With summer rapidly approaching, many parents start to think about when their young children should start school. A lot of parents ask the question, “How old should my child be when he starts school?” But I think the better question is, “When will my children have a strong enough foundation of skills to be successful in school?”
There are several things to consider when deciding whether your child is ready to begin school.
1) Assess Your Child’s Maturity
One of the most important parts of a child’s readiness to start school is his social and emotional development. Does he separate easily from you? Can he play comfortably alongside other children? Does he accurately communicate his needs with words? Does he know how to take turns and share? A lot of success in school depends on being able to work smoothly alongside peers, so strong social skills are a must!
2) Assess Your Child’s Basic School Skills
While children develop on their own schedules, a child should have basic skills in a few keys areas before he begins a preschool or kindergarten program. For example, a child should be able to run, jump, and maybe skip. He should be starting to hold scissors or a pencil with the correct grip. He should be starting to learn some of the letters and maybe identify some of the sounds each letter makes He should recognize numbers and be able to count a small group of up to 10 or 20 items. And, he should be starting to identify rhyming words or at least be able to identify words that begin with the same consonant sound (like bat and ball).
3) Complete a Kindergarten Assessment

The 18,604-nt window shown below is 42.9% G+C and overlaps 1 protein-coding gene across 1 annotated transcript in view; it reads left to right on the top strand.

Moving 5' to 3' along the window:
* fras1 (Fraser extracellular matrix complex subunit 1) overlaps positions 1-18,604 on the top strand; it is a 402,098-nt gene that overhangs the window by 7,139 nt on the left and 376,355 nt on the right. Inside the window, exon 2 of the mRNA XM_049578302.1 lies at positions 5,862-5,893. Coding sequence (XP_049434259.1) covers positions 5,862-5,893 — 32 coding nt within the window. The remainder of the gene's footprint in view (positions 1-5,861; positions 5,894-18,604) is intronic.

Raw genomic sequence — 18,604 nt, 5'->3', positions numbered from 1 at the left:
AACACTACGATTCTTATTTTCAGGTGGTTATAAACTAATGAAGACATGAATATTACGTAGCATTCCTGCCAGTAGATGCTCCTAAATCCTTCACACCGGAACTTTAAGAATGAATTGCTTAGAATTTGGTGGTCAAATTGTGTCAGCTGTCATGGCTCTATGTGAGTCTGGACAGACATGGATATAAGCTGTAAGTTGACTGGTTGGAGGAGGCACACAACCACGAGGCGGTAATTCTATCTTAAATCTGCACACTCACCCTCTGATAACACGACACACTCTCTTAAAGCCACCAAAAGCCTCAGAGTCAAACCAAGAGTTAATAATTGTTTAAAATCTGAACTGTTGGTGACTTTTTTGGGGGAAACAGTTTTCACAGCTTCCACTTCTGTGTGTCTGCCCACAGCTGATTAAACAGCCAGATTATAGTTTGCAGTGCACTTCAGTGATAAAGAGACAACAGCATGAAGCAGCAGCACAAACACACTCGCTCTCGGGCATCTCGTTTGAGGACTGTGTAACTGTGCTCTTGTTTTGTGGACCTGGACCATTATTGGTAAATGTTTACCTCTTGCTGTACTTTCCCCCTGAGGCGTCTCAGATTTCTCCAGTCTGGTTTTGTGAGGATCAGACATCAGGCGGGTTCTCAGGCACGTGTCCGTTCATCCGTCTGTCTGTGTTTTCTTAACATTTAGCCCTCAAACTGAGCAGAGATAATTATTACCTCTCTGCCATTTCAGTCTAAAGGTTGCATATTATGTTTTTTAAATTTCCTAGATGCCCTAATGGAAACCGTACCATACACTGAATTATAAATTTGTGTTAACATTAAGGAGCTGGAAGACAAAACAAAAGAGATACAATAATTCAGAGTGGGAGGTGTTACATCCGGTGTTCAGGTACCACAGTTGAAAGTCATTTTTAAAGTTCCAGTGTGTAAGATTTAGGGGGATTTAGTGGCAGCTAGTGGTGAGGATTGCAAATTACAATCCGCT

There are many wonderful (and free!) kindergarten assessments available online. These assessments ask a series of questions about your child’s existing skill level and will give you direct feedback on you child’s existing skill level relative to what will be expected of him in a preschool or kindergarten classroom. With this information, you can also identify the areas where your child may need a little extra practice before school starts in the fall.
4) Ask Your Child’s Current Teacher
If your child is in a daycare or enrichment program, your child’s current instructor is a fantastic resource. This person views your child within the group of same-aged peers every day and he or she will likely be able to provide you with an accurate measure of how ready your child is for a school program.
5) Throw a Playdate
If your child is not in daycare or an enrichment program (or if you just want to see his social skills in action for yourself!), you can get a great sense of his ability to work well with his peers by hosting a play date. Does your child play comfortably alongside his friends? Does he share materials feely and wait his turn while others work? Does he show empathy for others? Is he able to do many of the same things that his peers are doing?
6) Forget Everything Else and Trust Your Gut
There are so many things to consider when making a choice about when your child should begin preschool or kindergarten and there’s rarely a clear-cut answer. Some three-year-old children are ready for a full-day preschool program while other children are not ready for full-day school until they are closer to 5. Just remember that when your child is comfortable, he will likely thrive. And you know your child best, so trust your instincts.
The author is a former lawyer, now stay-at-home mom to two amazing boys. Her mom, Renee, is a retired kindergarten and preschool teacher. Visit them at www.schoolsparks.com, a totally free resource of information and tools to help parents prepare their children to start preschool and kindergarten ready to succeed. They offer a free kindergarten readiness test parents can take to see if their kids are ready to start preschool or kindergarten and over 100 free printable kindergarten worksheets to help children develop critical skills.